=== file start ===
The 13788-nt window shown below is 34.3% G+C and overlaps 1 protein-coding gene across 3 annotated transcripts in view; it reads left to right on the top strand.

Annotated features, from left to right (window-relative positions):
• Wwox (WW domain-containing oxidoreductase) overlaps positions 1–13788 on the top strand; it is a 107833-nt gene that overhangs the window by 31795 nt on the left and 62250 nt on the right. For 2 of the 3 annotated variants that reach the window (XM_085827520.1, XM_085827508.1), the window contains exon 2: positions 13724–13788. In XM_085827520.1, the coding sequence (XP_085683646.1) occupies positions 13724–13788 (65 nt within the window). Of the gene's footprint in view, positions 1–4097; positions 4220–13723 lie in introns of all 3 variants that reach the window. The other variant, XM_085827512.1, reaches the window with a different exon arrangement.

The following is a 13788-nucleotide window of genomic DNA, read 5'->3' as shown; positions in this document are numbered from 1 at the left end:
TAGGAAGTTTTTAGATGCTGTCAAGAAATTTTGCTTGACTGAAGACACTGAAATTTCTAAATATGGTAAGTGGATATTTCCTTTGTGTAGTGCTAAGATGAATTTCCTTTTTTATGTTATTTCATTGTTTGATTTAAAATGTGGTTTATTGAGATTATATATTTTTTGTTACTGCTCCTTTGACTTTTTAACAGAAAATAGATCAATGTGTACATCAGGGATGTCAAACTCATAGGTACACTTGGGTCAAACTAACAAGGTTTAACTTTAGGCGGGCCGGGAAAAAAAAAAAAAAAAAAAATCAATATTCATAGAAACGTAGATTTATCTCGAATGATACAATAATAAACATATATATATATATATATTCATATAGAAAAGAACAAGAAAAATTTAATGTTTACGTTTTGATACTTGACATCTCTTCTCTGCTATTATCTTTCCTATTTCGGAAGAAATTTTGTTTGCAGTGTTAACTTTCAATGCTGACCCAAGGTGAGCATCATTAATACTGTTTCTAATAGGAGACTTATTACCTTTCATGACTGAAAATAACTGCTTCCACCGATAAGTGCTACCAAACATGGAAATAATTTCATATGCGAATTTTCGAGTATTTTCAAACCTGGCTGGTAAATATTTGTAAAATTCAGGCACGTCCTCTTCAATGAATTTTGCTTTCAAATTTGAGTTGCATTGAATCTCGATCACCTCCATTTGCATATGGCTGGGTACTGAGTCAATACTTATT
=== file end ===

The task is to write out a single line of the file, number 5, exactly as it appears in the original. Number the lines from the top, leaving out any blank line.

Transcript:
TAGGAAGTTTTTAGATGCTGTCAAGAAATTTTGCTTGACTGAAGACACTGAAATTTCTAAATATGGTAAGTGGATATTTCCTTTGTGTAGTGCTAAGATGAATTTCCTTTTTTATGTTATTTCATTGTTTGATTTAAAATGTGGTTTATTGAGATTATATATTTTTTGTTACTGCTCCTTTGACTTTTTAACAGAAAATAGATCAATGTGTACATCAGGGATGTCAAACTCATAGGTACACTTGGGTCAAACTAACAAGGTTTAACTTTAGGCGGGCCGGGAAAAAAAAAAAAAAAAAAAATCAATATTCATAGAAACGTAGATTTATCTCGAATGATACAATAATAAACATATATATATATATATATTCATATAGAAAAGAACAAGAAAAATTTAATGTTTACGTTTTGATACTTGACATCTCTTCTCTGCTATTATCTTTCCTATTTCGGAAGAAATTTTGTTTGCAGTGTTAACTTTCAATGCTGACCCAAGGTGAGCATCATTAATACTGTTTCTAATAGGAGACTTATTACCTTTCATGACTGAAAATAACTGCTTCCACCGATAAGTGCTACCAAACATGGAAATAATTTCATATGCGAATTTTCGAGTATTTTCAAACCTGGCTGGTAAATATTTGTAAAATTCAGGCACGTCCTCTTCAATGAATTTTGCTTTCAAATTTGAGTTGCATTGAATCTCGATCACCTCCATTTGCATATGGCTGGGTACTGAGTCAATACTTATT